Friday, June 20, 2008

The Brethren and the Ecumenical Church

On Friday evening, June 20, 1958, Kurtis Naylor addressed the Church of the Brethren Annual Conference meeting in Des Moines, Iowa on "The Brethren and the Ecumenical Church." Naylor was pastor of the Prince of Peace Church of the Brethren in Denver, under appointment as Church of the Brethren representative to the World Council of Churches and director of Brethren Service in Europe.

Elfan Reece of the World Council of Churches recently told of visiting the refugees in the Middle East. In talking with one of the men he asked him, "What would you most like to have?" The man paused a bit and then said, "I would most like to have a key." "A key?" said Dr. Reece in surprise. "Yes," said the man, "a key to a house, that I might have a home."

Tonight the question facing us is: "Do we have a key to give to the men of the world that they might have a home?"

It is just in this situation that we must face the fact that God calls His church, His people, that they might be His ministers to the men of the world. ... We, the Church of the Brethren, in this two-hundred-fiftieth anniversary year, are called to expect great things of God. This is the "Day of the Lord." ... We are called to expect a great summons from God rather than to protect ourselves, or to enshrine our heritage, or to harden it into an idol for our own worship.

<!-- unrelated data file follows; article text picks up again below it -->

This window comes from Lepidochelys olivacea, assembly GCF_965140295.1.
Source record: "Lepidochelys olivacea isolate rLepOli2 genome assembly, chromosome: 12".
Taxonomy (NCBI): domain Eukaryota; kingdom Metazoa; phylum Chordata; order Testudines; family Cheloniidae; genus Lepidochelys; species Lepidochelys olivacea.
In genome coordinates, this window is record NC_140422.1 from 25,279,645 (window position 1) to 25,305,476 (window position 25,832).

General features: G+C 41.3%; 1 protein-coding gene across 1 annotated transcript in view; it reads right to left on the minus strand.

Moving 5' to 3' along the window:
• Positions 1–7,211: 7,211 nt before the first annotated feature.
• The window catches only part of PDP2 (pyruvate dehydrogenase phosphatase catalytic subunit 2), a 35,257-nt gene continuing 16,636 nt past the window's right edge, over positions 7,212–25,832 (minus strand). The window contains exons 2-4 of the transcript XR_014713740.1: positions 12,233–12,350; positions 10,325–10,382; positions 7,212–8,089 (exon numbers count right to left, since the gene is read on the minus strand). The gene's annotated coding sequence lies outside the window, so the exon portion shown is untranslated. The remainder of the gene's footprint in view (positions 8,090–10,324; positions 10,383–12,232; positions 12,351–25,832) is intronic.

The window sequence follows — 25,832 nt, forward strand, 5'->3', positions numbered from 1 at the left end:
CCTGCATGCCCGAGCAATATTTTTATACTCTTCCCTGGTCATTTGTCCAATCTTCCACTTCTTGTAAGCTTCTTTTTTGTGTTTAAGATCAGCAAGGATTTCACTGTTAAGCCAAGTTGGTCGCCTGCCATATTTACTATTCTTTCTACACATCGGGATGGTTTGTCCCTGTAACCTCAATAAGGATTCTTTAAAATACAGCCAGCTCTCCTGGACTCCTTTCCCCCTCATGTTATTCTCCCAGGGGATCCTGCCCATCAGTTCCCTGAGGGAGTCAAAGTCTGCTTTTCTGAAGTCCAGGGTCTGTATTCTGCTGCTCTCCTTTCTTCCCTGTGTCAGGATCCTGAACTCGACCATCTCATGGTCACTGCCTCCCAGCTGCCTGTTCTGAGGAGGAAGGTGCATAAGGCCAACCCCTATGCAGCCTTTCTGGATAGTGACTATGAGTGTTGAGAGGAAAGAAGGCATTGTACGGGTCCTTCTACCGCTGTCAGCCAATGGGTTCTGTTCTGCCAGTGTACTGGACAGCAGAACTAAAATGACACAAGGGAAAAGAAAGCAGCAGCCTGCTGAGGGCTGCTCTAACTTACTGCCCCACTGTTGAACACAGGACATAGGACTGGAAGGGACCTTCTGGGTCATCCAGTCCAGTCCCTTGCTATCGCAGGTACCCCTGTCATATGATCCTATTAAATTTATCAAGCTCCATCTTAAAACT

As we gather here in this Annual Meeting, it may be necessary that we concern ourselves with program and problems, with the planning and the progress of what we have and are to do. But we must never forget that this concern with our inner life and the outward work of our labor in the "vineyard of God" is to be always in the light of the call of God in order that the world might believe that Jesus in the Christ.

Naylor continues by addressing two passages of Scripture: (1) God's Call to Abram (Genesis 12) and God's Call to the Church (John 17); before concluding with (3) God's Call to the Brethren Today.

Our task in this anniversary year of the Church of the Brethren is threefold. First, we must call the church to a new acceptance of her missionary task to the whole world. Secondly, in obedient answer to the prayer of our Lord we must do everything in our power to extend the areas of co-operation between all Christians in the fulfillment of that task by seeking to draw all into fellowship with Him and through Him, being united each to the other. And, third, we must see that it is time for the Church of the Brethren to press with all vigor the necessary steps, the encounter, and the discussion leading to full organic and visible union with some other church in the family of God, so that the day may be hastened when all the family of God shall be united to Him....

Source: The Adventurous Future, Chapter 22